Three related women have opted to be proactive against what they fear is a genetic time bomb. Each have tested positive for what has been referred to as the “cancer gene,” a mutation in the BRCA gene, which can increase the odds of developing breast and ovarian cancer.
Now the women are prepping to undergo what they consider aggressively preventative surgeries to have their remaining ovaries, fallopian tubes, and breasts removed.
Cath Gilroy, 53, of Greater Manchester in the UK, was diagnosed with breast cancer two years ago. Thereafter she discovered she was carrying a faulty BRCA2 gene and is now championing for others do get tested for the abnormality. “You need to push to have this done, it is so important.”
Both her sister, Elaine Price, 44, and her daughter, Clare Shaw, 36, were screened and found they too are carriers. Not long after Price was diagnosed with early stage cervical cancer. Shaw, although she brought on premature menopause, has already had her ovaries and tubes excised.
Gilroy and Price’s grandmother, May Leach, had a mastectomy after a breast cancer diagnosis, and lived for 20 years. Their mother, Clare Price, did not have a mastectomy, and died from breast cancer.
Gilroy was told if she had her breasts removed her odds of a reappearance of breast cancer would be reduced to two percent. Yet her surgery has been postponed for nearly 10 months at the Wythenshawe Hospital because they do not find her procedure to be a medical priority, as it is classified as preventative.
Initially, when Gilroy wished to be screened for the gene, even with a family history of cancer, she was told she’d have to pay £600 (nearly $1,000 US), according to The Bolton News. The National Health Service (NHS) stated Gilroy did not have enough of an established genetic history to warrant the coverage of the test and she’d have to cover the expense on her own.
Simply put, cancer is the uncontrolled growth of abnormal cells in the body. Research has shown women who have preexisting abnormalities in the BRCA gene have a greater risk of suffering breast and ovarian cancers within their lifetime.
In normal cells, BRCA1 (breast cancer type 1 susceptibility gene) and BRCA2 (breast cancer susceptibility type 2 gene) help ensure the stability of the cell’s genetic material (DNA).
BRCA1 is expressed in the cells of breast and other tissue, where it helps repair damaged DNA, or destroy cells if DNA cannot be repaired. The protein encoded by BRCA2 is involved in the repair of chromosomal damage with an important role in the error-free repair of DNA double strand breaks. The genes are supposed to prevent uncontrolled cell growth.
However, rare mutations in these genes produce a hereditary breast-ovarian cancer syndrome in affected families – promoting breast cancer by 85 percent, and ovarian cancer by 40 percent.
Mutations in BRCA1 and BRCA2 are uncommon. Contrastingly, breast cancer is relatively common, but these mutations consequently account for two percent of all breast cancer cases, advises Martin Ledwick, head information nurse at Cancer Research UK.
Still a woman’s lifetime risk of developing the aforementioned cancers increases exponentially if she inherits a detrimental mutation in BRCA1 or BRCA2. A carrier is nearly five times more likely to incur breast cancer.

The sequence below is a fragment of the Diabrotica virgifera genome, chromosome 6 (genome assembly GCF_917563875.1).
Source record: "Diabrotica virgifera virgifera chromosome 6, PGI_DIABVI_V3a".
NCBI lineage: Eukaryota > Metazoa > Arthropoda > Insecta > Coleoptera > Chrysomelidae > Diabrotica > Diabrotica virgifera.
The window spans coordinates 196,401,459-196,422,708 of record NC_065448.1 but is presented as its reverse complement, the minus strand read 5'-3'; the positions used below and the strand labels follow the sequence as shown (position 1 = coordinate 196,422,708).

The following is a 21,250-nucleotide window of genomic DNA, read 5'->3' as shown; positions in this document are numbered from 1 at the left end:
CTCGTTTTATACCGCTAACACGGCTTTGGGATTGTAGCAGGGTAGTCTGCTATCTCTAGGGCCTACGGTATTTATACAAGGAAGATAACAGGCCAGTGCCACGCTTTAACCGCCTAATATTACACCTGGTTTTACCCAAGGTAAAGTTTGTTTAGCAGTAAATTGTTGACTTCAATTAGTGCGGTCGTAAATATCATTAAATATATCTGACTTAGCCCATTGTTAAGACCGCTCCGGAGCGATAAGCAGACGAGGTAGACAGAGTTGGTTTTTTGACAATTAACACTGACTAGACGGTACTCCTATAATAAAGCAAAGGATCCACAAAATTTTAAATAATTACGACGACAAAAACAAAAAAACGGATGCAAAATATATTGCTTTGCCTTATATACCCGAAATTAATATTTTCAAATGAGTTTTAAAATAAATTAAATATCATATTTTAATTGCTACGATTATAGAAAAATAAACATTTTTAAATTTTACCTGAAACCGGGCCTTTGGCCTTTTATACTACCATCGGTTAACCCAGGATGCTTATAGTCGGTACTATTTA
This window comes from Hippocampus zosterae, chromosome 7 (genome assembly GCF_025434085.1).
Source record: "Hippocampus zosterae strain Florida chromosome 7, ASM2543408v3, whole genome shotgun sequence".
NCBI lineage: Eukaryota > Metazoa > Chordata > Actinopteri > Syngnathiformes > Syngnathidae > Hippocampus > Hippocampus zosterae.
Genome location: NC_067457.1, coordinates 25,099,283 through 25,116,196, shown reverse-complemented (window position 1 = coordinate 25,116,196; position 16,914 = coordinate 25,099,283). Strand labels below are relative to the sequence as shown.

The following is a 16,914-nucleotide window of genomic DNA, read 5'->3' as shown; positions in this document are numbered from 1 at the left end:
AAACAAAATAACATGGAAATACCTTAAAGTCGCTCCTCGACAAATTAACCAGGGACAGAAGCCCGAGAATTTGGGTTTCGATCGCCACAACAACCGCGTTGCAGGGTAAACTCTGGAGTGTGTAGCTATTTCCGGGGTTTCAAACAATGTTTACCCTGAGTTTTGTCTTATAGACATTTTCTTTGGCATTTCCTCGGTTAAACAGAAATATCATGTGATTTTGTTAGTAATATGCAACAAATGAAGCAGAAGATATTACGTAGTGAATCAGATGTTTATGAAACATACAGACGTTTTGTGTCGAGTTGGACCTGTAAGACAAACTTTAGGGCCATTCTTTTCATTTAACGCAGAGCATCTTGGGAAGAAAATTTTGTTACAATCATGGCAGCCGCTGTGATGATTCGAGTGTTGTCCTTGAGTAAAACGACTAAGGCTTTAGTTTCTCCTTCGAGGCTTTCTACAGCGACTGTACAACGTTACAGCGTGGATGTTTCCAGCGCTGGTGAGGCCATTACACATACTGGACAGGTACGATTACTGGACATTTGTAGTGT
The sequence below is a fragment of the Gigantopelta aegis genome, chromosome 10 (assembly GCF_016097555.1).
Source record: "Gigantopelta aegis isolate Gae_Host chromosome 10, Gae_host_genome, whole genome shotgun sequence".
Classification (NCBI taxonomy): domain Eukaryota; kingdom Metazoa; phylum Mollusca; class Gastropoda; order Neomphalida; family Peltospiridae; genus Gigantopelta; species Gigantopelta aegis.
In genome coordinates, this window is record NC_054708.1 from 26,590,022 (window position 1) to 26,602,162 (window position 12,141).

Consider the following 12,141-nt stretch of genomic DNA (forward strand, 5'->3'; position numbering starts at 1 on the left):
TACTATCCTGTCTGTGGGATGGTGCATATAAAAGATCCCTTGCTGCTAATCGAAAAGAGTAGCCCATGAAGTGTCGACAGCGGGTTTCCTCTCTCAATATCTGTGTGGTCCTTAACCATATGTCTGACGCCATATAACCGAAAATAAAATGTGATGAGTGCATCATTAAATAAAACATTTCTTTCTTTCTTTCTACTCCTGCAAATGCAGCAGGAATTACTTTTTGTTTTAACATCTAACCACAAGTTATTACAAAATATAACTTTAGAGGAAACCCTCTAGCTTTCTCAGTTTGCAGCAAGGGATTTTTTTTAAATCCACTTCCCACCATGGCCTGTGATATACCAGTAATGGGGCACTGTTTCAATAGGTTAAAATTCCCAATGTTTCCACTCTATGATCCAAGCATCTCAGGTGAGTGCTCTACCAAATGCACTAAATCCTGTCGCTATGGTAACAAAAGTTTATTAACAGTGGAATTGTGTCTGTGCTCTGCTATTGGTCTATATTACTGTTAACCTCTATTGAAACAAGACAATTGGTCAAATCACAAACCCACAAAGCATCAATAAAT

These gene abnormalities can be passed down from either parent to both sons and daughters. Each child of a genetic carrier, regardless of sex, has a 50 percent chance of inheriting the gene – thus putting both men and women at risk.
Breast tissue in both young boys and girls consists of tubular structures known as ducts. At the onset of puberty, ovaries produce the hormone estrogen which stimulates the growth of the ducts and the development of milk glands. The amount of fat and connective tissue in the breast increases as girls reproductively mature during adolescence.
Testosterone secreted by the testes in males suppresses the growth of breast tissue. The male breast, therefore, is made up of predominantly small, undeveloped ducts and a small amount of fat and connective tissue.
Half of the people with BRCA gene irregularities are male. The risk of BRCA-related breast cancers for men with the mutation is higher than for non-mutation carriers, but breast cancer occurrences in men are still low – accounting for only one percent of all breast cancers and typically to males over the age of 60. But BRCA mutations can escalate the risk of other cancers in men, such as colon cancer, pancreatic cancer, and prostate cancer.
It’s been suggested BRCA1 mutations may increase a woman’s risk of developing cervical, uterine, pancreatic, and colon cancer, and BRCA2 the risk of pancreatic cancer, stomach cancer, gallbladder and bile duct cancer, and melanoma.
Genetic testing can assess if the mutations are present in the BRCA1 and BRCA2 through a DNA blood analysis. Screening should be considered especially if a relative has been found to have these anomalies. It is stressed that not all women who inherit a harmful BRCA1 or BRCA2 mutation will develop breast or ovarian cancer. It is recommended people modify lifestyle behaviors in order to limit their risks associated with cancer and illness in general.
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